Yet I do know.

Sort of.

How my issues with food and body started, that is.

I was 3 or 4, standing in the kitchen after a lazy summer’s dinner on our screened-in porch. My sister was still a baby, my dad the breadwinner, and my mom a happy and (so I’d like to think) fulfilled stay-at-home mother, catering to the needs and attention spans of the ever-jolly Hannah, age 2, and myself, soft-spoken and introverted.

I stood then in the kitchen, bare feet planted on the linoleum floor that never quite shone, watching as mom and dad went through the motions of putting away the remainder of the meal. Potatoes, fresh corn, steamed broccoli, chicken– it was a typical weekday meal, a medley of wholesome flavors and textures heightened with a shake of the garlic salt my parents couldn’t do without.

Hands at my side, wearing my summer uniform of cotton T-shirt and shorts, I experienced suddenly a feeling more painful than any I had felt before. The feeling was not a physical pain, not the stabbing hurt of a skinned knee or a stubbed toe, but rather something deeper. It was, I imagine, in a way akin to a newborn crying out for nourishment or for warmth; an integral need presenting without warning.

I felt this hurt as it spread from finger to finger, from limb to limb. It coursed powerfully through me as I stood there, paralyzed by its resolve.

In that moment, I understood what I had hitherto not known– that I, Sarah, was an ugly, awful being. “Fat” had yet to be incorporated into my vocabulary, but I felt at once too much. Experiencing in that moment the sensation of my flesh and body, I felt profoundly too “too”– too big, too wide, too expansive.

I was at the time of normal size, having grown from a narrow 5-lb. baby to a round toddler, all cheeks and thighs, and subsequently into a gangly child with long, tapering fingers and toes. This revelation of being “too much” held little basis, it would seem, in reality. I was tall, yes, for my age, but neither my height nor weight would have met with anything more than a “normal” rating from my pediatrician.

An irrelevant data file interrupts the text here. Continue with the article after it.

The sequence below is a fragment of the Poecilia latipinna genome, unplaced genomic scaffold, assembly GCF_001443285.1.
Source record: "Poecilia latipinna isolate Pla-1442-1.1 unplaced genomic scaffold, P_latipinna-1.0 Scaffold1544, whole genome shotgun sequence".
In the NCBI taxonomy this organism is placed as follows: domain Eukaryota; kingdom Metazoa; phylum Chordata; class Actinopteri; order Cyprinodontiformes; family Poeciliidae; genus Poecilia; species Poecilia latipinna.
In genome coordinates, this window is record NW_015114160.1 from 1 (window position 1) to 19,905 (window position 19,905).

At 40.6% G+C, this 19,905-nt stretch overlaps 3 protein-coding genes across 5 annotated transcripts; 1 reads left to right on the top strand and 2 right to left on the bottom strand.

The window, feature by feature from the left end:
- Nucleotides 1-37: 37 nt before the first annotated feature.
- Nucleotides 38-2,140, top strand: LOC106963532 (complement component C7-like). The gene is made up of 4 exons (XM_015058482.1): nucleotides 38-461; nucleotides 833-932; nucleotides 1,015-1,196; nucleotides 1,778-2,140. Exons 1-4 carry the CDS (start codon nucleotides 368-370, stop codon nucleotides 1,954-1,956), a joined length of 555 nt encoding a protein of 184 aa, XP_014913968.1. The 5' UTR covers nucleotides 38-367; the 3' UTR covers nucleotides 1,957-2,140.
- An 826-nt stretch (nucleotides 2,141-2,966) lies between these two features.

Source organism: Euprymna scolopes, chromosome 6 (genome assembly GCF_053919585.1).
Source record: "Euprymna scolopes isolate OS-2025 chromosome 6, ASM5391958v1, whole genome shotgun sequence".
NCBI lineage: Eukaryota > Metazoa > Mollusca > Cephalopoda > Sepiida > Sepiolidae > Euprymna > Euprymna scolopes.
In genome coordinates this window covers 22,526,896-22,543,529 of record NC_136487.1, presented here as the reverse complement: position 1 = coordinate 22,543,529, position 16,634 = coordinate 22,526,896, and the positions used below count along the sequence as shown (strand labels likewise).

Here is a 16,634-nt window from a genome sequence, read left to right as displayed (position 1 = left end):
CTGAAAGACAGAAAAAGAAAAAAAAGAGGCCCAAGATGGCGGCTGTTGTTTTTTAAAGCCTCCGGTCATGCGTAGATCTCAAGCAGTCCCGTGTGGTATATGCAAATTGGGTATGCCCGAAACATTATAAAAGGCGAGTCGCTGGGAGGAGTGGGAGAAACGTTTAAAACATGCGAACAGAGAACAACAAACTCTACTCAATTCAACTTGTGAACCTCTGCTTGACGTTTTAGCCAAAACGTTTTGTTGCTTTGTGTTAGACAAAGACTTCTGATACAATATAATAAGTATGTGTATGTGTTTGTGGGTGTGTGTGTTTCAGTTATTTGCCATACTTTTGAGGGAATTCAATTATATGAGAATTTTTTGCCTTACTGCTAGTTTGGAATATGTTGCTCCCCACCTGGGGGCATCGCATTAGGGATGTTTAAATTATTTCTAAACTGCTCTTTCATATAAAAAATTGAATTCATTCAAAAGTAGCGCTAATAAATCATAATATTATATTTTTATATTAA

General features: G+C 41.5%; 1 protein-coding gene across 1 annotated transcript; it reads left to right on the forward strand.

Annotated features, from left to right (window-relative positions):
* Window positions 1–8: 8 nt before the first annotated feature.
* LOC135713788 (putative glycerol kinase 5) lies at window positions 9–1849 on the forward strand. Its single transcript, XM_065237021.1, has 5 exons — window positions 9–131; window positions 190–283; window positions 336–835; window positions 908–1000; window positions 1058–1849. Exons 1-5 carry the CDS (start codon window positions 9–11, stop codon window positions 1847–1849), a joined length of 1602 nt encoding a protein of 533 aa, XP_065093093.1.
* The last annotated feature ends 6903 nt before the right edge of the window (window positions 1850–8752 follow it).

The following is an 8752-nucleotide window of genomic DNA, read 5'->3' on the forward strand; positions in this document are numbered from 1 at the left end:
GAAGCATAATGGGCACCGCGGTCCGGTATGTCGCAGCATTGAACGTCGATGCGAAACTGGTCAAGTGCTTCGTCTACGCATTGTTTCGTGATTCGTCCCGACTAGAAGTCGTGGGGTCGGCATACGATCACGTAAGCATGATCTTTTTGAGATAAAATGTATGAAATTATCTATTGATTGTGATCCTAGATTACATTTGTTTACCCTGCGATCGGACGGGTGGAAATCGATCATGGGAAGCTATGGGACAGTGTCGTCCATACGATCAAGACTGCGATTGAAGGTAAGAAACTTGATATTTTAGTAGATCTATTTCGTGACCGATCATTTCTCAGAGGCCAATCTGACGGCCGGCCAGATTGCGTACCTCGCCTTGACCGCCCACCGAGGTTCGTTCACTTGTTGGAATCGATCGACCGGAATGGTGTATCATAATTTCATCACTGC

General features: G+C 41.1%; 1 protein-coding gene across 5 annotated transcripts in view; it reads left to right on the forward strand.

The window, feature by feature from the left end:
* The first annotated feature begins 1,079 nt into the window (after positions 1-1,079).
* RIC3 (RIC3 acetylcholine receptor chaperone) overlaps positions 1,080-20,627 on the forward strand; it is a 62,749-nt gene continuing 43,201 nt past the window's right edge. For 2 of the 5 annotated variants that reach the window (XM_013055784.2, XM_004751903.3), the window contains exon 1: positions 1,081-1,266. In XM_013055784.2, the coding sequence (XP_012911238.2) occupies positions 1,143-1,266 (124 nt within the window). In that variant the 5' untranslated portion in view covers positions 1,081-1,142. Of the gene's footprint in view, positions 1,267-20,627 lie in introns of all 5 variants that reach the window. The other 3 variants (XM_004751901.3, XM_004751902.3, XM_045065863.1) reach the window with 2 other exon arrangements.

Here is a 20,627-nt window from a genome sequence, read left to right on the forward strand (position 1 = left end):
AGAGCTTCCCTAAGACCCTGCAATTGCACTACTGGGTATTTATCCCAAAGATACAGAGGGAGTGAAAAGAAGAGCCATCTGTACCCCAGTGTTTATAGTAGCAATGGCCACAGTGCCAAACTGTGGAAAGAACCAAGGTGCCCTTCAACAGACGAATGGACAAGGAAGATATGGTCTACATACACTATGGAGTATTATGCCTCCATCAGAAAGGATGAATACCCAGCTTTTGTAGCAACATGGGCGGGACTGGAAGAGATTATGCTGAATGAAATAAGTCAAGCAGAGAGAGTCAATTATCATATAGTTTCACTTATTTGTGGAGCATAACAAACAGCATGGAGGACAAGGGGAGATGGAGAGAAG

Still, I experienced in that moment that painful “too”-ness, and desired suddenly to be small and helpless, once again at the mercy of my mother and father for all manners of care.

I remember looking then to my sister, absorbed in her play, and wishing to be like her. Two years, one month and eleven days younger than me, little Hannah was still dependent on my parents for most things. While mom and dad might still have prepared meals and outfits for me, Hannah remained the baby of the family, living in the perpetual land of “not knowing better.” I, I realized, did “know better,” and would from then on be counted on to apply maturity and learned wisdom to daily tasks. I had crossed the threshold from toddler to child, and there would be no turning back. I was a little adult now, for better or for worse, and I hated this.

I wanted to be small, and I wanted to be held. To be nurtured, to be reassured that I deserved, even as I reached the age of 4, of 5, of 6, to be loved as I had been at age 2, at 1, at six months.

This feeling did not last forever, its “too”-ness evaporating after a few minutes, and I soon forgot about it.

But the feeling returned the following year, again without warning, and the year after that. Uncomfortable and just as painful as that first time on a summer’s evening, the feeling would then disappear from whence it came, leaving me to wonder when it would strike again.

The beginning, perhaps, of my self-criticism? My self-loathing?

That’s the theory so far, folks.

As always, to be continued.